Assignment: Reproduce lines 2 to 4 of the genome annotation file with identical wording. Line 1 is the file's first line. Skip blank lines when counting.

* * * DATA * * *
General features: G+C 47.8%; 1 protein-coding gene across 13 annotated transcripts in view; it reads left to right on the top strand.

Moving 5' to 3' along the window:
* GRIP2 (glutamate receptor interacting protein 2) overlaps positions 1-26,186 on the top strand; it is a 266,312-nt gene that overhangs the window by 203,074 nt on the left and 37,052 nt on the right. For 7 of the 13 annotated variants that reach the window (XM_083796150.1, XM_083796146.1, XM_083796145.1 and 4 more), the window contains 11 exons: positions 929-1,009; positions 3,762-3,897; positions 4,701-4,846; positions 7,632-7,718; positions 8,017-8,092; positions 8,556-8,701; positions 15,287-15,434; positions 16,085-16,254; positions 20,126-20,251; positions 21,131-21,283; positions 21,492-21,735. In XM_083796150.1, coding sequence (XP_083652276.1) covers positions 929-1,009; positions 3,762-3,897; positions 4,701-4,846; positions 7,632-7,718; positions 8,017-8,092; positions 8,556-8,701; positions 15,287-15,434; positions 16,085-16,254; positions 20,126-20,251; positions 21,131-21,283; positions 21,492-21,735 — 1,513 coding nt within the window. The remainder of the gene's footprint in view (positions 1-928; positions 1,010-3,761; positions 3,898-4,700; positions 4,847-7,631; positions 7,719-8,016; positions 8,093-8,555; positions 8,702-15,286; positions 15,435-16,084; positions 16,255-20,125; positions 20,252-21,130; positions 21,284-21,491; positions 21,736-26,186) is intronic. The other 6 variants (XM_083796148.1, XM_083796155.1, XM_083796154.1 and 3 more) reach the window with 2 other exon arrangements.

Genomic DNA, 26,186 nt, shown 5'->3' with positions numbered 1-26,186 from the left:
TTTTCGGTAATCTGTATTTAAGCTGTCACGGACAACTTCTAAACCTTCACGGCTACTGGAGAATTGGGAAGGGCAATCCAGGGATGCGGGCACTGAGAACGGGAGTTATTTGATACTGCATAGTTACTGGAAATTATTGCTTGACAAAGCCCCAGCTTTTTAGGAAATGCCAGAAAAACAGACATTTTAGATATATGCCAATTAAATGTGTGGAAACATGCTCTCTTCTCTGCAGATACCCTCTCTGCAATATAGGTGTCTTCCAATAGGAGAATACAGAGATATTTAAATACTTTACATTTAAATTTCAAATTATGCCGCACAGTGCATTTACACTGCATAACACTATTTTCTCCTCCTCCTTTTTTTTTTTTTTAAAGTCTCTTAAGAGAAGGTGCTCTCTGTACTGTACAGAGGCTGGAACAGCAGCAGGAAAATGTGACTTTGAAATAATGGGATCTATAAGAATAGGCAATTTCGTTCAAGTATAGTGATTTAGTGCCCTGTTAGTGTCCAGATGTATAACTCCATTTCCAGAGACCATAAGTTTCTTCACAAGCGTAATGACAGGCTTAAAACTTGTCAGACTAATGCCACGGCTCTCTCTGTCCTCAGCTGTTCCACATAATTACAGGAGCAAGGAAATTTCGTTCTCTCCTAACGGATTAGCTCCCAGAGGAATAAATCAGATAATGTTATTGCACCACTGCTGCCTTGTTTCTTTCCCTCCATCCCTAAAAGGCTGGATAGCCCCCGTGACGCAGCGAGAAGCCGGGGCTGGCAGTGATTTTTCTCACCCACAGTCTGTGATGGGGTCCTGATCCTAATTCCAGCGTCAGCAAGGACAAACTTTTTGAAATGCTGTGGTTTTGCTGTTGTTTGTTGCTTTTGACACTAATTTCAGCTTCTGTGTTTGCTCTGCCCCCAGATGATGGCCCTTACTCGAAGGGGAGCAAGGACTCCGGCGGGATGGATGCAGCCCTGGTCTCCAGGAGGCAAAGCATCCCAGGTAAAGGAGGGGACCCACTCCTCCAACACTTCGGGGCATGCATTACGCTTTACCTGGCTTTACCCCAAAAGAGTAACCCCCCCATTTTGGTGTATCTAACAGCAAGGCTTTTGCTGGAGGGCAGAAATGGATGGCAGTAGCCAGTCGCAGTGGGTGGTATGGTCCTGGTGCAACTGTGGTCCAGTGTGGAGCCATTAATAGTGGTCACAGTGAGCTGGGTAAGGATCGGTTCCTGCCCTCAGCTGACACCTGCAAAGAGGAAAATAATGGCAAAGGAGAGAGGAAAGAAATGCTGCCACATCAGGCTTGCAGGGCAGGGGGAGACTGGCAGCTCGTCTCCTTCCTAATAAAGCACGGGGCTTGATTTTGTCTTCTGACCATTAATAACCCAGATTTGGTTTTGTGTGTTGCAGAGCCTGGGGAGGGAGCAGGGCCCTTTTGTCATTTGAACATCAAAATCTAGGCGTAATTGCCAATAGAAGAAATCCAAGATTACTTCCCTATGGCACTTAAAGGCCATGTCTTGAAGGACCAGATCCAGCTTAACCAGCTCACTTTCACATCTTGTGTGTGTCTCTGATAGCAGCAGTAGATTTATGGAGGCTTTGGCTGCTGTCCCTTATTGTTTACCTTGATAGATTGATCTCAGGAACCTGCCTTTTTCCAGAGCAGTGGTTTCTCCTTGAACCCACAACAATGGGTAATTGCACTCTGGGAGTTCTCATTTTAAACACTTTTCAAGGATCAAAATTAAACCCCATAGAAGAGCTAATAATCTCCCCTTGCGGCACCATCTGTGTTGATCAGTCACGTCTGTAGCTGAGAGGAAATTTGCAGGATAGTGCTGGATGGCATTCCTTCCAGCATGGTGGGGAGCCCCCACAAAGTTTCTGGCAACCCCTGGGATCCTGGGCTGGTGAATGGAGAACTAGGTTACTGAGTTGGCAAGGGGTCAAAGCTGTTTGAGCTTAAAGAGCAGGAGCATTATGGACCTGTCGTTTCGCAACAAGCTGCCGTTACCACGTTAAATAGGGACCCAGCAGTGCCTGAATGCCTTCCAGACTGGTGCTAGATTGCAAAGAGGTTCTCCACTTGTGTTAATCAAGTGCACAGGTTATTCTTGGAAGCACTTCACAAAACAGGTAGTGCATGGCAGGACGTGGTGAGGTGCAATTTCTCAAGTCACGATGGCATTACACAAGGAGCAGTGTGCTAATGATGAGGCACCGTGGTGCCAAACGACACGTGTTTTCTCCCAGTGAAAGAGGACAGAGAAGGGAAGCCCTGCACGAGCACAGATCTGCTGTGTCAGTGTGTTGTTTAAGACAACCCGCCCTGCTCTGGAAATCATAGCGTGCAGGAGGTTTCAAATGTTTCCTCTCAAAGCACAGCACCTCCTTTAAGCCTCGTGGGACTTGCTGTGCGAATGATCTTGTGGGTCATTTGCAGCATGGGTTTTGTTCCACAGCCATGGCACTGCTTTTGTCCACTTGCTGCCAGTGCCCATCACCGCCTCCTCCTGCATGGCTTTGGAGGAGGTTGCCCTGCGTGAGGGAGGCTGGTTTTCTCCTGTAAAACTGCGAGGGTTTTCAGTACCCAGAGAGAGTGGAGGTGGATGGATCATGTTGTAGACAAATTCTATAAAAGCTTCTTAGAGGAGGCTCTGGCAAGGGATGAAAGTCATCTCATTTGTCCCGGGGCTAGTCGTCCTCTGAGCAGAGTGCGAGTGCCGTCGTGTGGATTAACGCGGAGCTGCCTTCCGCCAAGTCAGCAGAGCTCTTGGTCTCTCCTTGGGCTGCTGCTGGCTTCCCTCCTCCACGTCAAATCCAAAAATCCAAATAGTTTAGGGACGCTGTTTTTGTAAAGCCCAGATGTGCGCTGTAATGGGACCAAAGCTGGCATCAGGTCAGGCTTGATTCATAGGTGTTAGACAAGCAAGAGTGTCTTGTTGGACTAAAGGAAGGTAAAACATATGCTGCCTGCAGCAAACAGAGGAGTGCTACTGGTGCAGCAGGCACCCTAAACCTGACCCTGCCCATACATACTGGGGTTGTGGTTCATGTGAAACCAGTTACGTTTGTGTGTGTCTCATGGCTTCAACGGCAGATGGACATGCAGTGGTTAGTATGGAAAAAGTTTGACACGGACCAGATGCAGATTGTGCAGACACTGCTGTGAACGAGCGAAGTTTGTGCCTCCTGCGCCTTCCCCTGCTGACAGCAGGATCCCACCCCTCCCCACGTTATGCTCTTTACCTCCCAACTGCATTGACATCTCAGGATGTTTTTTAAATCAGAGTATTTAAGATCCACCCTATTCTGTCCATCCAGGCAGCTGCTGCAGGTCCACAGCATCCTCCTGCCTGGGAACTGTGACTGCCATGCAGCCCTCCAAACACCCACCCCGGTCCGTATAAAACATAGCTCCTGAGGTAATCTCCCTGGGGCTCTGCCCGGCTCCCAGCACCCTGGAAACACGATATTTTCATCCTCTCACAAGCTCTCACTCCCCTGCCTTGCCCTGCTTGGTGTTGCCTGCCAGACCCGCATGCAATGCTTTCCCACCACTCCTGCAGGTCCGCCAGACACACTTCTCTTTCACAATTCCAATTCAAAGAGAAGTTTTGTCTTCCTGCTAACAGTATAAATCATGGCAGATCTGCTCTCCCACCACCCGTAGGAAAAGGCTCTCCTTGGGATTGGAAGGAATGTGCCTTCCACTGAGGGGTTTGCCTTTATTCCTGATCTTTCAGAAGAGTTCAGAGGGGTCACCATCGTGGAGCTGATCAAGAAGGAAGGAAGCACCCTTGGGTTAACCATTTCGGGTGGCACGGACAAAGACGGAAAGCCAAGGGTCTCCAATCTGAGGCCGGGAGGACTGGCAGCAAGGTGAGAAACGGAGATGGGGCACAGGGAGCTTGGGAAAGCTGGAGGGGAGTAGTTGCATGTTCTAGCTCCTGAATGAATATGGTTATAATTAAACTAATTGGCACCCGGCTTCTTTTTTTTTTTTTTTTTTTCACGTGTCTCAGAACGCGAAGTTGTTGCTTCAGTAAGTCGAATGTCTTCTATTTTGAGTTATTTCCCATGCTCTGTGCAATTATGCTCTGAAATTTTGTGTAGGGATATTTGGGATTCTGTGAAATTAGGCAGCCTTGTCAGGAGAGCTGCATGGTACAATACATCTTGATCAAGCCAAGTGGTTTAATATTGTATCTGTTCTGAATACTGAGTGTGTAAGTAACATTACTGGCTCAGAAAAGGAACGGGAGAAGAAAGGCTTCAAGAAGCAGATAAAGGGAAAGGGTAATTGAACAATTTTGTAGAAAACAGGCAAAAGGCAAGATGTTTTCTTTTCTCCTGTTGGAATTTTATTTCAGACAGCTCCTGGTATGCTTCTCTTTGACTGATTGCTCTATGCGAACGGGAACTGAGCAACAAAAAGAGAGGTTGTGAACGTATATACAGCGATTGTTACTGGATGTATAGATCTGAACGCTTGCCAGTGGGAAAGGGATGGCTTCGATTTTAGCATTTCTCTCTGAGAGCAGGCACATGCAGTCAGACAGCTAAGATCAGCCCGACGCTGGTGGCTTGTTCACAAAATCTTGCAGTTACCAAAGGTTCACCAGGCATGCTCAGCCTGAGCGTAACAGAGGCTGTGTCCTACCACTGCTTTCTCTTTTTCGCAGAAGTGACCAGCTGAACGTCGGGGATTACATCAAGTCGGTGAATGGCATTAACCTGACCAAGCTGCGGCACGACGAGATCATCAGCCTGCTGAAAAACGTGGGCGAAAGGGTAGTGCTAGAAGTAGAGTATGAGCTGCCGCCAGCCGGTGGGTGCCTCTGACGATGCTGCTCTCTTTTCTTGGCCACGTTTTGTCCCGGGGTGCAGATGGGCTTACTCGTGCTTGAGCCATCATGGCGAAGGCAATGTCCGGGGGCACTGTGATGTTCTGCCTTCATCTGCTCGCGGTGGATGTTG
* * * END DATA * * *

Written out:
Moving 5' to 3' along the window:
* GRIP2 (glutamate receptor interacting protein 2) overlaps positions 1-26,186 on the top strand; it is a 266,312-nt gene that overhangs the window by 203,074 nt on the left and 37,052 nt on the right. For 7 of the 13 annotated variants that reach the window (XM_083796150.1, XM_083796146.1, XM_083796145.1 and 4 more), the window contains 11 exons: positions 929-1,009; positions 3,762-3,897; positions 4,701-4,846; positions 7,632-7,718; positions 8,017-8,092; positions 8,556-8,701; positions 15,287-15,434; positions 16,085-16,254; positions 20,126-20,251; positions 21,131-21,283; positions 21,492-21,735. In XM_083796150.1, coding sequence (XP_083652276.1) covers positions 929-1,009; positions 3,762-3,897; positions 4,701-4,846; positions 7,632-7,718; positions 8,017-8,092; positions 8,556-8,701; positions 15,287-15,434; positions 16,085-16,254; positions 20,126-20,251; positions 21,131-21,283; positions 21,492-21,735 — 1,513 coding nt within the window. The remainder of the gene's footprint in view (positions 1-928; positions 1,010-3,761; positions 3,898-4,700; positions 4,847-7,631; positions 7,719-8,016; positions 8,093-8,555; positions 8,702-15,286; positions 15,435-16,084; positions 16,255-20,125; positions 20,252-21,130; positions 21,284-21,491; positions 21,736-26,186) is intronic. The other 6 variants (XM_083796148.1, XM_083796155.1, XM_083796154.1 and 3 more) reach the window with 2 other exon arrangements.

Genomic DNA, 26,186 nt, shown 5'->3' with positions numbered 1-26,186 from the left: